Regarding his first prescription, he notes astutely, “By tying the size of transfer programs such as Equalization and the Canada Health Transfer to the growth in the overall economy, the federal government has provided itself with greater fiscal certainty and largely insulated itself from the fiscal impacts of population aging. This is not the case at the provincial level.”

Mr. Chaundy endorses the Parliamentary Budget Office’s recommendation to restore the Canada Health Transfer growth rate to six per cent and factor a sliding scale of regional benefits based on provincial age demographics. Such moves could mean an addition $500-600 million to the Atlantic provinces over the next five years.

As for infrastructure, he writes “The Canadian Centre for Policy Alternatives estimated that underinvestment in infrastructure in Canada amounted to a gap of $145 billion: Canada needs to spend $20-30 billion a year for ten years on top of current spending to return infrastructure spending to historic levels.”

Atlantic Canada’s portion could amount to some $670 million annually if the funding formula was a per-capita calculation. “But if distributed according to need, the Atlantic provinces would receive proportionately more due to the region’s older infrastructure.”

Finally, on the subject of innovation, Mr. Chaundy is as clear as every other economist in the developed world: No amount of spending on social services or, indeed, infrastructure will actually goose a jurisdiction’s earned incomes and overall net worth. “What is critical for the region’s growth are firms that are export oriented and that have differentiated their products and services in the global market through their proprietary technology, specialized competencies or superior quality of their products or services.”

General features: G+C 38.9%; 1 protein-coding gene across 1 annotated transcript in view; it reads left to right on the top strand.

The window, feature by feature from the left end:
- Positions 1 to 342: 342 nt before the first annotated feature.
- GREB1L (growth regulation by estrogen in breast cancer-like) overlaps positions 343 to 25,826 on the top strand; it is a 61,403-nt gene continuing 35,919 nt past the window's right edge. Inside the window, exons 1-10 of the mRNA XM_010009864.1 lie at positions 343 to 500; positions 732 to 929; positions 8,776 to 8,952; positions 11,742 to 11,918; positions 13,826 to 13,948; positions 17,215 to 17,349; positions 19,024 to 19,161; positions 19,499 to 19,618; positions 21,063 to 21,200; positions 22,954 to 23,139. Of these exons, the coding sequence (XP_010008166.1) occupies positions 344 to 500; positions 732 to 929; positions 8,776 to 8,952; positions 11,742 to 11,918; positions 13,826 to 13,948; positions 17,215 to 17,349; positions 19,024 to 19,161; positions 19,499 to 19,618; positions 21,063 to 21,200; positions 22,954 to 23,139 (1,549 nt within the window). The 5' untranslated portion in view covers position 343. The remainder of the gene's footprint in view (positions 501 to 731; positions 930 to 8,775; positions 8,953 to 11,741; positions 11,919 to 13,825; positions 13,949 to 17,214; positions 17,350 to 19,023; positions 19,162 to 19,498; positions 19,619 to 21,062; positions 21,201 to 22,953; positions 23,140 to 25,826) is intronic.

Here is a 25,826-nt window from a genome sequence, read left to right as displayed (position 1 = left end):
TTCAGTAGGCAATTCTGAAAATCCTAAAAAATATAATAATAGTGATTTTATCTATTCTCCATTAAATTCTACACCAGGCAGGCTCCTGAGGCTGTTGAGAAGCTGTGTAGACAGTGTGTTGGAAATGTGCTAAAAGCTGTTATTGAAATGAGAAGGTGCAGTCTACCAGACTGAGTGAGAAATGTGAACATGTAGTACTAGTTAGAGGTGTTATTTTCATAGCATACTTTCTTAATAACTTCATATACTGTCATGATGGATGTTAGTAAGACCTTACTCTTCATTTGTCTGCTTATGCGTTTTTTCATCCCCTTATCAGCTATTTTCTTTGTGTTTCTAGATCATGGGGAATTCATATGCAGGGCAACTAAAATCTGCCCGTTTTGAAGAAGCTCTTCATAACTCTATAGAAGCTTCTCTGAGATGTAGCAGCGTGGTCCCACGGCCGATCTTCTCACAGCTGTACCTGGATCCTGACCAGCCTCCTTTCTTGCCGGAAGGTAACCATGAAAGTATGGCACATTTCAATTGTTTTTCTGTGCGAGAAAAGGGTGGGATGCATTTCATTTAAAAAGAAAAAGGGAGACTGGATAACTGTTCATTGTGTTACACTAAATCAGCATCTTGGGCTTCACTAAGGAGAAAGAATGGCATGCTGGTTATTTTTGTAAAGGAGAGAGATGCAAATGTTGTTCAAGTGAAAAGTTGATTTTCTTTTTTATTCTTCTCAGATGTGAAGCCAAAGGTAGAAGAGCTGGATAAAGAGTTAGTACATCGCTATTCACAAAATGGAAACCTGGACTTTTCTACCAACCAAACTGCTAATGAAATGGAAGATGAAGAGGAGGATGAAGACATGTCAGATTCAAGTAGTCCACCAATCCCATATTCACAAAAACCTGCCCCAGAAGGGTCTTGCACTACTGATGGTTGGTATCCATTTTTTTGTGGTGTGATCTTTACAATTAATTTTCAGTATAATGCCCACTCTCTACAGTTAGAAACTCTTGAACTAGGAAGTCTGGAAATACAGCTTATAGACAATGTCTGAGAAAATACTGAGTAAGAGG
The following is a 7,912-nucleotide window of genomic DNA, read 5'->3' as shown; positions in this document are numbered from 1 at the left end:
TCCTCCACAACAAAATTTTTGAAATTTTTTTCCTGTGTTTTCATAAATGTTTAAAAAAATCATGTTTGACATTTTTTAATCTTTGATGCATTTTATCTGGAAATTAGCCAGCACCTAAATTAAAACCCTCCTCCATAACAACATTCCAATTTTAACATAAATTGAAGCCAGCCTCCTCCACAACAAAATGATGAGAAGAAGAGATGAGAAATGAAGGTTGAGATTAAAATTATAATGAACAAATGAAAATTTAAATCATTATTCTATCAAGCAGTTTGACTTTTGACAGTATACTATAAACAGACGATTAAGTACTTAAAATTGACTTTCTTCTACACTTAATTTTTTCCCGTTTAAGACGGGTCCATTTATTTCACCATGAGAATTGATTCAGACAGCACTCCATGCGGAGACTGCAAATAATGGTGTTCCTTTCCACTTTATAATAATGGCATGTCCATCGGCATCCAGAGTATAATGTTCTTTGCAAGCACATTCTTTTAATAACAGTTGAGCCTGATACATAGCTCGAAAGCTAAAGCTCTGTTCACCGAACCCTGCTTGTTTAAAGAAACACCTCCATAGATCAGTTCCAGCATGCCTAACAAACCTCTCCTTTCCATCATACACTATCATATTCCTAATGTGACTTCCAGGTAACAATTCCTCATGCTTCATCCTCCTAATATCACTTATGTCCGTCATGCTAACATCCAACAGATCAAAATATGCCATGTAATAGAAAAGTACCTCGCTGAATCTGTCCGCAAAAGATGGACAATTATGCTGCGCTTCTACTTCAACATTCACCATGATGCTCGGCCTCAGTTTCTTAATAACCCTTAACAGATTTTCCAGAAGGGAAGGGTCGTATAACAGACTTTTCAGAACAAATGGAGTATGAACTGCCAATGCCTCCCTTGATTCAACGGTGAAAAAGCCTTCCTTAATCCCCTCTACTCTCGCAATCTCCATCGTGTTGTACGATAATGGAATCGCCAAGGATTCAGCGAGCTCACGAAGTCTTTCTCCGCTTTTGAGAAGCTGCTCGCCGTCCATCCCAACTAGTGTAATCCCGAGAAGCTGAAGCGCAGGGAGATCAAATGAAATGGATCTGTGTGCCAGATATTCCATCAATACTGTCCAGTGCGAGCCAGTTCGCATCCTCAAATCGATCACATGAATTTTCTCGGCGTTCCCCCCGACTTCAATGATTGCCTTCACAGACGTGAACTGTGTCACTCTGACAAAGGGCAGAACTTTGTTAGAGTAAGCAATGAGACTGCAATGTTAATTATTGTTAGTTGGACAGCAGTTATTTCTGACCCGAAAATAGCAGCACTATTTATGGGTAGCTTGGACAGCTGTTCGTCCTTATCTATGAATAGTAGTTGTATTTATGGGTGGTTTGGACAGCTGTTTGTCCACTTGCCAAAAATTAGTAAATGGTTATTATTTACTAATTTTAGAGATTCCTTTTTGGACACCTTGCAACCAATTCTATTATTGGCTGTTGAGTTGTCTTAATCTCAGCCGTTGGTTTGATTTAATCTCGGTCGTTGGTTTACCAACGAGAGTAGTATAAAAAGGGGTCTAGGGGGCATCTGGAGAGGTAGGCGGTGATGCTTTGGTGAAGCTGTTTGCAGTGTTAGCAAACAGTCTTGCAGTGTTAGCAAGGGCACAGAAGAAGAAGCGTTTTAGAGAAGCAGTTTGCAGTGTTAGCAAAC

Mr. Chaundy suggests the federal government ponies up an additional $1 billion a year. (That’s not, in fact, a heck-of-a-lot when you consider the several, different diverse economies functioning within individual provinces. Does Newfoundland and Labrador’s offshore oil and gas industry resemble, either in the skills it requires or the technology it deploys, anything remotely comparable on Prince Edward Island?)

The new money could be used to help businesses leverage private sources of funding for innovation, technology commercialization, strategic alliances, mergers, and expansions.

All of which makes eminently good sense and, in fact, always has.